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   Re: [xml-dev] Processing XML 1.1 documents with XML Schema 1.0 processor

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Resending. Previous attempt bounced.

On May 14, 2005, at 16:13, Henri Sivonen wrote:

> their non-terminals as in SGML


On May 15, 2005, at 02:16, Rick Jelliffe wrote:

>> On May 14, 2005, at 14:15, Rick Jelliffe wrote:
>> To assess whether this rationale for XML 1.1 make practical sense, it
>> would seem natural to observe whether people are actually using to
>> non-ASCII possibilities of XML 1.0. If research shows that the
>> non-ASCII possibilities provided by even XML 1.0 are not actually used
>> to a significant extent, why bother with breaking interoperability by
>> extending the non-ASCII features?
> Because XML set the agenda: it has lead, not followed.

So is everyone expected to upgrade because of an agenda of principle?

> XML went Unicode, so Perl followed, for example.

Yes, but in my world view, the major feature that made XML the Trojan 
horse of Unicode (in a good way) was the Unicode content and the 
requirement to support UTF-8 - not as much the tags.

> XML 1.1 does not indeed solve enough issues
> that are relevant to most people to get adopted by grassroots demand: 
> it
> will gradually creep through the infrastructure and be available for 
> the
> people who need it (or, at least, other standards will be amended to 
> cope
> with the 1.1 changes, and therefore be ready for XML 2.0 when it comes 
> out
> in 2010.)
> I believe Murata-san found a very high percentage of Japanese XML
> documents on the web used non-ASCII in markup. (Was it 60%?)

Point about Japanese taken. (I'm still curious what markup languages 
are used and for what client software. 60% *on the Web* seems strangely 
high given that Web browsers and RSS readers use ASCII vocabularies.)

I still doubt that a Cambodian software developer given these choices
  1. XML 1.0, non-Khmer tags, Khmer content, supported by all the XML
     tools out there
  2. XML 1.1, Khmer tags, Khmer content, trouble with tools that don't
     support XML 1.1
would choose #2. And if (s)he would choose #1, what's the point of 
going through the trouble of enabling #2 now that XML 1.0 is already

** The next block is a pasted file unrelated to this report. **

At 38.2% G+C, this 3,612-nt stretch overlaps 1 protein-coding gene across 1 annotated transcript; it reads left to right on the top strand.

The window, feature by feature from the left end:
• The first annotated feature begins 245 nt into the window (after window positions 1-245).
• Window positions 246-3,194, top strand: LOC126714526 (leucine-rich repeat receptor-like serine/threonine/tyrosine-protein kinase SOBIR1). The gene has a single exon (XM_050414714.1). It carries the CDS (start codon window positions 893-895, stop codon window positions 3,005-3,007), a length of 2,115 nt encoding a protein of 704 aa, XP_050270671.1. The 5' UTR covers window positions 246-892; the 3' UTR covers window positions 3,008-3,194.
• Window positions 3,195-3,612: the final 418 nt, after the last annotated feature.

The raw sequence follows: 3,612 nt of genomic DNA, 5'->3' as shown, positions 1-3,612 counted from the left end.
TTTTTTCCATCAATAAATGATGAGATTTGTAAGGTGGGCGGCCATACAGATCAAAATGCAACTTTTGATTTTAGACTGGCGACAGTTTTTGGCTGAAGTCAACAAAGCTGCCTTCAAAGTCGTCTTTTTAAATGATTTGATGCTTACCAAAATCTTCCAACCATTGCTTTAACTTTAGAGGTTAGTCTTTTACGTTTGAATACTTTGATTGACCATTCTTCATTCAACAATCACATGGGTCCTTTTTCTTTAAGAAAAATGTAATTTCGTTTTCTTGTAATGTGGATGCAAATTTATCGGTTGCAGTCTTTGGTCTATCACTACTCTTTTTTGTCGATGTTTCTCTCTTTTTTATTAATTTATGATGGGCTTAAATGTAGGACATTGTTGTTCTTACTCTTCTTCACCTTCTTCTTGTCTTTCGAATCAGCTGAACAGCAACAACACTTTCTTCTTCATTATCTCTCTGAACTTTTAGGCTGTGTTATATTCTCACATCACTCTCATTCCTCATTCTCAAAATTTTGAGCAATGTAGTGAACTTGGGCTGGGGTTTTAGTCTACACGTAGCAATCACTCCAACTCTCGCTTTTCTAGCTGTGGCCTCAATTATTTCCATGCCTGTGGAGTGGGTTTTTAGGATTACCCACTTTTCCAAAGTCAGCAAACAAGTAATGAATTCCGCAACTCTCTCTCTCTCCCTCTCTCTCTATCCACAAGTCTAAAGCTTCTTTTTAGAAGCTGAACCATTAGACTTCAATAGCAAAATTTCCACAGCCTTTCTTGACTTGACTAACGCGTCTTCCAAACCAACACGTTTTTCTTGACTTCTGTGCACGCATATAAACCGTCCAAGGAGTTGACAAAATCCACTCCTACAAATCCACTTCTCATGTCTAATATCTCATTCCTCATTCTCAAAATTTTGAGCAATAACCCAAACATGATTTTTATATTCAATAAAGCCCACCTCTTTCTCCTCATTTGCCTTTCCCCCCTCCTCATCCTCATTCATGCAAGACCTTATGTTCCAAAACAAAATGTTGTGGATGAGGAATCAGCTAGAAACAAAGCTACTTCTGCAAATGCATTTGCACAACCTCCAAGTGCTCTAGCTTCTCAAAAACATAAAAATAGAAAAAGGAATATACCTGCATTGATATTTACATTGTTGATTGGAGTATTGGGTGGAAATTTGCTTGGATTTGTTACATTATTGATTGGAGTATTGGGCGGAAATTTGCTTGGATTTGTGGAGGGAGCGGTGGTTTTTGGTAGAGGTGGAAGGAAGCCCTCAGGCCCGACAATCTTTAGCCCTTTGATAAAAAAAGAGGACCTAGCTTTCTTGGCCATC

out there and can't be fixed retroactively?

Let me give a comparable example that doesn't have the i18n stigma:
 From time to time someone posts to www-style saying how cool it would 
be if CSS had built-in support for defining named constants. Given the 
usual behavior of Web developers, I assume that if that feature was 
added now, developers would not use it, because the feature would not 
enable any new visual effects but would break the style sheets in 
existing browsers.

I could be wrong, of course, if Cambodian developers have a 
significantly different attitude than Finnish developers. Over here, 
the experience that umlauts are trouble runs so deep that when someone 
says that you can use umlauts in XML element names or Java variable 
names, people just shrug thinking it will break anyway and go on doing 
what is safe for sure and what makes your source shareable with 
foreigners. (And sure enough, if you look closely, it is possible to 
come up with a scenario where umlauts in XML element names cause 

>> Writing Finnish and programming punctuation (;{}[]<>/\=) at the same
>> time is inconvenient given the usual input methods. I'd imagine the
>> inconvenience with non-Latin writing to be even greater.
> One of the most popular keyboard input methods in China and Japan is to
> type a two-letter syllable, then select from the MRU list that popsup.
> This only uses alphabetics for data entry. It sounds like Finnish 
> people
> doing markup are not well served by current keyboards or keyboard
> mappings.

Chinese and Japanese are special in the sense that their input methods 
often involve the U.S. qwerty layout plus lookups.

For alphabetic languages the situation is different. A very quick 
survey of OS X kb layouts reveals that Latin, Cyrillic, Greek, Hebrew, 
Arabic and Indic layouts (but not Thai it seems) make these characters 
available but in a less ergonomic way than the U.S. qwerty (not to 
mention Dvorak). So Finnish is not so different. (Sure, a lot of people 
in Finland use the Finnish layout for markup and programming, but the 
ergonomics are still bad.)

Henri Sivonen


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